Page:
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Man Accused of Being 'Golden State Killer' to Plead Guilty
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By Associated Press
Published 4 years ago on
June 16, 2020

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SACRAMENTO — A man accused of being the rapist and killer who terrorized California residents in the 1970s and 1980s has agreed to plead guilty to dozens of crimes in return for being spared the death penalty, a law enforcement source and a victim’s relative said Monday.
Joseph DeAngelo, a former police officer accused of being the Golden State Killer, is expected to plead guilty on June 29 and be sentenced in August to life without the possibility of parole after the surviving victims and relatives of those killed confront him in court.

Joseph DeAngelo, a former police officer accused of being the Golden State Killer, is expected to plead guilty on June 29 and be sentenced in August to life without the possibility of parole after the surviving victims and relatives of those killed confront him in court.
“We are so totally supportive of the death penalty and yet we are totally supportive of this decision to let the Golden State Killer plead to life without possibility of parole,” said Ron Harrington. His younger brother, Keith, and new sister-in-law, Patti, were beaten to death in their Orange County home in August 1980.
“Almost 40 years have passed and literally some of the victims have passed away, there are foundational issues from an evidentiary standpoint,” he explained. “You’ve got victims who have now passed away, how are they going to testify?”
Sacramento County public defenders did not respond to telephone and email requests for comment about their 74-year-old client, who appeared increasingly frail at his last court appearance in March.
District attorneys in six counties that had been seeking the death penalty issued a joint statement that did not address that issue, but noted the scope of crimes that started more than four decades ago and involved dozens of victims across 11 counties over more than a decade.
DeAngelo was identified only when investigators secretly collected DNA more than two years ago that they say proves he is the one who broke into couples’ suburban homes at night. The armed and masked rapist would tie up the man and pile dishes on his back, threatening to kill both victims if he heard the plates fall while he assaulted the woman.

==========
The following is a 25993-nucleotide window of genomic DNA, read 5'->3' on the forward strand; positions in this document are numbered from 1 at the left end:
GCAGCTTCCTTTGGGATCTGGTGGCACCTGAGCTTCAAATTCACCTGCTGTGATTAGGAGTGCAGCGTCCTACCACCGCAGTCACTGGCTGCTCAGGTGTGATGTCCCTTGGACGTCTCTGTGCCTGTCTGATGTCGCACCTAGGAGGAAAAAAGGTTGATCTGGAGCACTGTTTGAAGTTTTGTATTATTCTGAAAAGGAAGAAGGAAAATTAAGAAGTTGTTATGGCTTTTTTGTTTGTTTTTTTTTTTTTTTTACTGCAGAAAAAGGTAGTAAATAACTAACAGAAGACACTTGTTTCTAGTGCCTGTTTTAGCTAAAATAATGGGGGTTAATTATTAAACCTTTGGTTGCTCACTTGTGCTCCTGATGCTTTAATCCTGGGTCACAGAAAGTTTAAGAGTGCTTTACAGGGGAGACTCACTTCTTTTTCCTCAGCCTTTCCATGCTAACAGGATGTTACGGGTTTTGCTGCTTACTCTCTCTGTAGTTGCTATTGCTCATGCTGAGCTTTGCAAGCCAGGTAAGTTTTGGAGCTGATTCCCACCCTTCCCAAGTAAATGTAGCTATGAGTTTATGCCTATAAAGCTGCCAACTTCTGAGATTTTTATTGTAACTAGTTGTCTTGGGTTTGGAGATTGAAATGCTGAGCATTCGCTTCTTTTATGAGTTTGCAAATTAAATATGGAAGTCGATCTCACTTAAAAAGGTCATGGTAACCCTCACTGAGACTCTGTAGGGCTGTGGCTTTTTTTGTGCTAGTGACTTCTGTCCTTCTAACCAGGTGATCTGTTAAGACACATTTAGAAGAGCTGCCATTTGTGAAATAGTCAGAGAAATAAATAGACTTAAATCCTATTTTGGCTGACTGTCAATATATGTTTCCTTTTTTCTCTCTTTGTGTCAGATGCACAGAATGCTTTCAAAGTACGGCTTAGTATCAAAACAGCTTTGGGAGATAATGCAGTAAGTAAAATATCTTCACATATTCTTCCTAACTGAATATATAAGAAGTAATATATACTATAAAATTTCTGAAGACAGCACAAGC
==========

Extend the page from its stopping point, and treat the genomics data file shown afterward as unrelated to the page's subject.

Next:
The Death Penalty Remains Legal in California

“Victims of a crime are entitled to finality in their criminal cases, as well as the expectation that the person convicted of committing the crime will be punished,” the prosecutors said. They said their offices “are working closely with the victims in this case to ensure their statements are considered by the Court prior to sentencing.”
The prosecutors said they “have a moral and ethical responsibility to consider any offer from the defense, given the massive scope of the case (and) the advanced age of many of the victims and witnesses.”
Gov. Gavin Newsom has halted executions so long as he is governor, though the death penalty remains legal in California.
Harrington said the decision was made about two weeks ago after prosecutors consulted with survivors and swore them to secrecy until the news was first reported by The Sacramento Bee.
He expects a day-long hearing just to read all the charges, and for the hearing to be held in an as yet undetermined venue larger than any courtroom just to keep the dozens of victims and spectators at a safe distance during the coronavirus pandemic.
DeAngelo is suspected of at least 13 murders and more than 50 rapes across California. In many of the rapes, Harrington said, “the statute of limitations has run and he could not be formally charged with them, but it’s my understanding he is going to formally acknowledge or plead to them as well.”
Sentencing may well span several days in mid-August, Harrington said, because each survivor or family member will have a chance to confront DeAngelo in person, by video or writing.
There was a consensus among survivors to go along with the plea deal, Harrington said he was told.
“Too many victims have passed and there’s a lot of other people — not just our case — that wanted closure,” Harrington said. “We’re getting closer to as much closure as we can obtain.”

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